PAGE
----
Taking psilocybin is associated with a fast acting and lasting antidepressant effect for people with major depressive disorders, according to a recent study.

Psilocybin, a psychedelic which naturally occurs in more than 200 species of fungi, has gained significant attention amongst researchers in recent years as a possible therapeutic treatment for major depressive disorders (MDDs).

This importance is also driven by current approved pharmacological treatments for MDD being limited and the antidepressant effect of psilocybin having been demonstrated to outlast the presence of psilocybin in the body.

There is currently insufficient evidence regarding the effectiveness of psilocybin treatment for MDD due to factors such as small sample sizes and study design issues. Large studies have only assessed the short-term effects of psilocybin and therefore, the long-term effects are unknown.

The randomised, placebo-controlled, six-week trial took place across 11 sites in the United States between December 2019 to June 2022 and involved 104 participants aged between 21 and 64. Participants were medically healthy, met the diagnostic criteria for MDDs and had at least one episode of a depressive disorder within the two months prior.

Other participant requirements included a central rater–assessed Montgomery-Asberg Depression Rating Scale (MADRS) score of at least 28, no personal or first-degree family history of psychosis or mania, no moderate or severe alcohol or drug use disorder and no active suicidal ideation with intent or plan.

Researchers used the phase two clinical trial to assess the outcomes of 25-milligrams of psilocybin and compare it to 100-milligrams of active placebo niacin by examining the timing, safety, scale and permanence of antidepressant effects.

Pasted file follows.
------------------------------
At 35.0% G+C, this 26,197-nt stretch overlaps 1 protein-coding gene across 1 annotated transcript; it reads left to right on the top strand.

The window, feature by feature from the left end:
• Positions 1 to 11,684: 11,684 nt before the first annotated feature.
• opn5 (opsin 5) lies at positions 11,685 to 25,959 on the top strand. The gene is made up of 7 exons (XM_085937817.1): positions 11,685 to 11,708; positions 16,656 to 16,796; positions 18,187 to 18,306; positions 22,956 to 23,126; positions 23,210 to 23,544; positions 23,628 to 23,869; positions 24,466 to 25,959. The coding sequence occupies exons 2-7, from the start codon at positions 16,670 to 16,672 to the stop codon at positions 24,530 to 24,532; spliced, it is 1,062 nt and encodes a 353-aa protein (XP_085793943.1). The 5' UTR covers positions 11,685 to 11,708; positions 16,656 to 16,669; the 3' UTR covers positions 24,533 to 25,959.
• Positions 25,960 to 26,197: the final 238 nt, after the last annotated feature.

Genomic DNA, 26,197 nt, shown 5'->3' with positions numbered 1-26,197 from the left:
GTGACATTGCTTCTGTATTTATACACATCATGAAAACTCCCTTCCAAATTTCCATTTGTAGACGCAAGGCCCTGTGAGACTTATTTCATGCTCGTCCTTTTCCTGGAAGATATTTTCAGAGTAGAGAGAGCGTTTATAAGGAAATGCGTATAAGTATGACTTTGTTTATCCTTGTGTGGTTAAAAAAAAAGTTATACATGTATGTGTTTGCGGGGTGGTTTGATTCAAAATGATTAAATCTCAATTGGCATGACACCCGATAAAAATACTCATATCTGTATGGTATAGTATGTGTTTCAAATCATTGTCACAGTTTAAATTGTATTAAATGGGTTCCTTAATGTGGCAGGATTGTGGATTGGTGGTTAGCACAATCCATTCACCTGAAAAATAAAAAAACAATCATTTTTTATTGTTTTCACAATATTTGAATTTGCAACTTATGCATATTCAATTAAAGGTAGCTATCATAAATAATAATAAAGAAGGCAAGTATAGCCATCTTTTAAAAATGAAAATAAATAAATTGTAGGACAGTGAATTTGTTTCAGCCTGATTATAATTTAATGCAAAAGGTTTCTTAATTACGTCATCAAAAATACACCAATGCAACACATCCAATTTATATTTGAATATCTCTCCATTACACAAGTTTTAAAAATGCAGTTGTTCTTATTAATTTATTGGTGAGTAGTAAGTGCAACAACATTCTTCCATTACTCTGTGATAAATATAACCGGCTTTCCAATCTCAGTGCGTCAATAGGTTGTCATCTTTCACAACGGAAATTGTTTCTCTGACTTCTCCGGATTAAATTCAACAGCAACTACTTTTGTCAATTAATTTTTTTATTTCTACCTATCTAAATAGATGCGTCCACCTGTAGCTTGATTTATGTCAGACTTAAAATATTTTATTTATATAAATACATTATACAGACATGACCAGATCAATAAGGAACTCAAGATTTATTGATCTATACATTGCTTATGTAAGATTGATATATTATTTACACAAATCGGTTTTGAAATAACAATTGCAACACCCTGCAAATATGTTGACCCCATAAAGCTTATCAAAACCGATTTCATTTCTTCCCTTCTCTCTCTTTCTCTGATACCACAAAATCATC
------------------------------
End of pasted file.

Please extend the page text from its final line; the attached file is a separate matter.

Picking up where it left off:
The researchers said: “A 25-mg dose of psilocybin administered with psychological support was associated with a rapid and sustained antidepressant effect, measured as change in depressive symptom scores, compared with active placebo. No serious treatment-emergent adverse events occurred.

“The primary outcome was change in central rater–assessed MADRS score from baseline to day 43. The key secondary outcome measure was change in MADRS score from baseline to day 8. Other secondary outcomes were change in Sheehan Disability Scale score from baseline to day 43 and MADRS-defined sustained response and remission. Participants, study site personnel, study sponsor, outcome assessors (raters) and statisticians were blinded to treatment assignment.”

These findings suggest that treating MDDs with psilocybin is a safe and effective way to continually and substantially reduce functional disability and depressive symptoms, with no reported severe negative reactions.

Researchers observed significant improvements in depressive symptoms for participants taking psilocybin within the first eight days which continued throughout the next six weeks.

Noticeable benefits of psilocybin also included reduced anxiety, lower disease severity, improved depressive symptoms and a better overall quality of life.

Additionally, emotional blunting which is linked to other standard antidepressant medications was not observed in those who took psilocybin.

There were very little mild to moderate severity adverse reactions reported and the number of adverse reactions in this trial was lower than those in other trials exploring psilocybin.

The study, which was published in the journal JAMA, concluded: “These findings add to increasing evidence that psilocybin—when administered with psychological support—may hold promise as a novel intervention for MDD.”

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